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U.S. Needs 500 Rockets to Stop Kremlin's Satan 2 Missile, Says Russian Senator

The United States will need to fire hundreds of anti-missile rockets to intercept Russia’s much hyped new nuclear-tipped weapon, a senator in Moscow has boasted.

The RS-28 Sarmat, nicknamed "Satan 2" by NATO, is Russia’s planned intercontinental ballistic missile system to replace its current generation of arms. Officials have repeatedly boasted about its capabilities. Shrouded in secrecy and propaganda, the missile has suffered a series of delays in testing and it's not clear how operational it is.

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If launched, the missile would take 500 anti-missile rockets to take it out, the head of Russian Senate’s Defense and Security Committee Viktor Bondarev said on Thursday. "This is the conclusion of Western experts," Bondarev told state news agency RIA Novosti. The senator did not elaborate on which experts had made the estimation.

Russian officials and state media occasionally draw attention to the prowess of the weapon, reportedly capable of striking an area the size of Texas. When the weapon will come into service is still not clear and the closest the public has been to watching it get tested was in a video presented by Russian President Vladimir Putin in his annual address earlier this month.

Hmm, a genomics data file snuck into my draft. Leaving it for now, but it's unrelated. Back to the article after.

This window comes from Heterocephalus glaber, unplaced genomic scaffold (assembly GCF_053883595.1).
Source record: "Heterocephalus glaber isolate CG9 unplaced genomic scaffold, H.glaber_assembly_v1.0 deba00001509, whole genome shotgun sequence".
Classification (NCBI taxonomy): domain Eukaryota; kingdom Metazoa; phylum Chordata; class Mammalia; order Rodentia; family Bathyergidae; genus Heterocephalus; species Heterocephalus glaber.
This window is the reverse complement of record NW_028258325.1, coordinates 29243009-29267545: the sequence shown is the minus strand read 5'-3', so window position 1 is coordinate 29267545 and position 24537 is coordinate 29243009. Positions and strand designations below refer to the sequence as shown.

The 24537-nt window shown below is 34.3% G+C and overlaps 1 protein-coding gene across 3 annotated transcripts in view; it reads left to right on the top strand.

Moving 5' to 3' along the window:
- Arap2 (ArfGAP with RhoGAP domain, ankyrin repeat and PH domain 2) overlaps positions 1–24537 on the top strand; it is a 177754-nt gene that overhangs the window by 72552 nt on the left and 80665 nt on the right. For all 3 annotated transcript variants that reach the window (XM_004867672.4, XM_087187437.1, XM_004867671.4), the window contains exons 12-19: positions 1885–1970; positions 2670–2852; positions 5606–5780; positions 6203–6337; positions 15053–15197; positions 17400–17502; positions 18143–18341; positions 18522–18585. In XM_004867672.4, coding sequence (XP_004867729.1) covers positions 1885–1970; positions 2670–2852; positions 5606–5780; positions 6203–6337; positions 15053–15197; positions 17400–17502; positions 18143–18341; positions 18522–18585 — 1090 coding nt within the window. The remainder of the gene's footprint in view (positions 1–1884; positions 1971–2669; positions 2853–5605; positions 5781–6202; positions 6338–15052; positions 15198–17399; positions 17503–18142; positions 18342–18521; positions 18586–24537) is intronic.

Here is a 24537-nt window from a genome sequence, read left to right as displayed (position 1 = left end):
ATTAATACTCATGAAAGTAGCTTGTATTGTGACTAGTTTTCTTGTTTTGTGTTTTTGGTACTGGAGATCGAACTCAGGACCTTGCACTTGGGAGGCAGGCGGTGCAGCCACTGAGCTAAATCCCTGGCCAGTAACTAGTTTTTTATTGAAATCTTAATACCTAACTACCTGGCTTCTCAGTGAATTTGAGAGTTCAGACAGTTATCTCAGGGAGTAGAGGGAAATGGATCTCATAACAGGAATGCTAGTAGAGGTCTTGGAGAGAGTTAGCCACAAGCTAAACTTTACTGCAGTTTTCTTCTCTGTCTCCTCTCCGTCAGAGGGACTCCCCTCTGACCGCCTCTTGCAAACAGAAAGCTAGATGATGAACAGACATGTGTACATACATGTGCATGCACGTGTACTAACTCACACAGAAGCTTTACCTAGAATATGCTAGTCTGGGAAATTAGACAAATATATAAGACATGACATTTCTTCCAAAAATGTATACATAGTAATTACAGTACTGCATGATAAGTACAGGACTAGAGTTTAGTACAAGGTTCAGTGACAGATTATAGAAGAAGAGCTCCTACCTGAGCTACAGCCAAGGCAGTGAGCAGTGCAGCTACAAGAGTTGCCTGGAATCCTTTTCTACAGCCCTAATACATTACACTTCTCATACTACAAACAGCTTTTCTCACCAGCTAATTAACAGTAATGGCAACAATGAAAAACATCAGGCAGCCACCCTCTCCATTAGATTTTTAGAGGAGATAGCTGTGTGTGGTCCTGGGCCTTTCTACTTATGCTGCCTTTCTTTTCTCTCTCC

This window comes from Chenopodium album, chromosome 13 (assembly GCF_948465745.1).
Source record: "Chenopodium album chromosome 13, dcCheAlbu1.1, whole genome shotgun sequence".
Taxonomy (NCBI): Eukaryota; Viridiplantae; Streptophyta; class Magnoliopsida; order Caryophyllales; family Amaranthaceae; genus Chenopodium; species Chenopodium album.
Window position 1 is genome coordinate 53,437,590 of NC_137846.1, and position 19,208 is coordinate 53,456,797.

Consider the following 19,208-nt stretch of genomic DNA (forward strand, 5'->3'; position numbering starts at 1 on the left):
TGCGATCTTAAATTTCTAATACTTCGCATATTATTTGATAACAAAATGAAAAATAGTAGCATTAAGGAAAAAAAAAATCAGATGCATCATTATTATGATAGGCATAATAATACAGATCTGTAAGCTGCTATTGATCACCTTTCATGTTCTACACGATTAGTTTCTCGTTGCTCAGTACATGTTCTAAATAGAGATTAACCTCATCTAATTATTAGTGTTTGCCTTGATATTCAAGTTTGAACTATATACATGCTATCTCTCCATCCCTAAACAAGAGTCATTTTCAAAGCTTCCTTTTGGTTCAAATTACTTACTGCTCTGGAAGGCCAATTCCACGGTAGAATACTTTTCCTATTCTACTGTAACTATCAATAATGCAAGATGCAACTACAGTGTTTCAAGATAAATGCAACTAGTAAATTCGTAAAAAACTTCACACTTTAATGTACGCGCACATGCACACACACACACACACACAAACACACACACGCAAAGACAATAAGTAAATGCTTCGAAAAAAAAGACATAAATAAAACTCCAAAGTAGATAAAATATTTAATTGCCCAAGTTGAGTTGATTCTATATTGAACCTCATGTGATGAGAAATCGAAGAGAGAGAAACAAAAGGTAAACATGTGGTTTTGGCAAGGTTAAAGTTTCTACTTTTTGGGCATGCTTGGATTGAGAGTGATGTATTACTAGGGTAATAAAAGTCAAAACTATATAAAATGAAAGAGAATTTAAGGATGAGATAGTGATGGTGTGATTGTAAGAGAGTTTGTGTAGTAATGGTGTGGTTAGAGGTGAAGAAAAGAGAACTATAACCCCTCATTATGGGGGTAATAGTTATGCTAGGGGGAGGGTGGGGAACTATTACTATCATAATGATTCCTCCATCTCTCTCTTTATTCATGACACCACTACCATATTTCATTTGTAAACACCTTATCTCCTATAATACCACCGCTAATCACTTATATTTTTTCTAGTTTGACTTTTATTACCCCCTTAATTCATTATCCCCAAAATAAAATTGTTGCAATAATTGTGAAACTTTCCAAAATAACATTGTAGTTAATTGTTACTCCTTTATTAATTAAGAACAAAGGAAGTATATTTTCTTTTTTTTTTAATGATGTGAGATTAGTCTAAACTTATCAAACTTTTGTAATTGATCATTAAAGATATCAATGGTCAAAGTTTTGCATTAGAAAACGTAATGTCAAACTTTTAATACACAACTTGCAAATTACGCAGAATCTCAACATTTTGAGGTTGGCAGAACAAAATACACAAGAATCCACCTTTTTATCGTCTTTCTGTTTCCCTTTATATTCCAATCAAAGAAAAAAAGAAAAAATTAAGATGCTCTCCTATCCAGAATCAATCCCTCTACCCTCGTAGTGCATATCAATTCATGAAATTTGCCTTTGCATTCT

03_22_Putin Russian President Vladimir Putin (back) stands on the stage as he addresses the Federal Assembly, including the State Duma parliamentarians, members of the Federation Council, regional governors and other high-ranking officials, in Moscow, Russia March 1, 2018. Sputnik/Alexei Nikolskyi/Kremlin/Reuters

Although presented as a big reveal, Putin’s footage of the Sarmat included mostly animated graphics that prompted mockery online and even included clips that had aired on Russian television over a decade ago. Putin said the test took place in October and had been successful.

The missile is theoretically able to carry up to 15 warheads and part of the headline-grabbing rhetoric of Putin’s presentation was that it was invulnerable to missile defense systems. When asked about this statement, Putin’s spokesman Dmitry Peskov later conceded that this was in fact not an advantage to Russia, given what foreign nuclear powers have at their disposal.

“The other side also has arms against which Russia cannot defend itself,” he said at a press briefing earlier this month, the RBC news channel reported. “In this we have parity. This acts as the wager for the weapon not to be used.”

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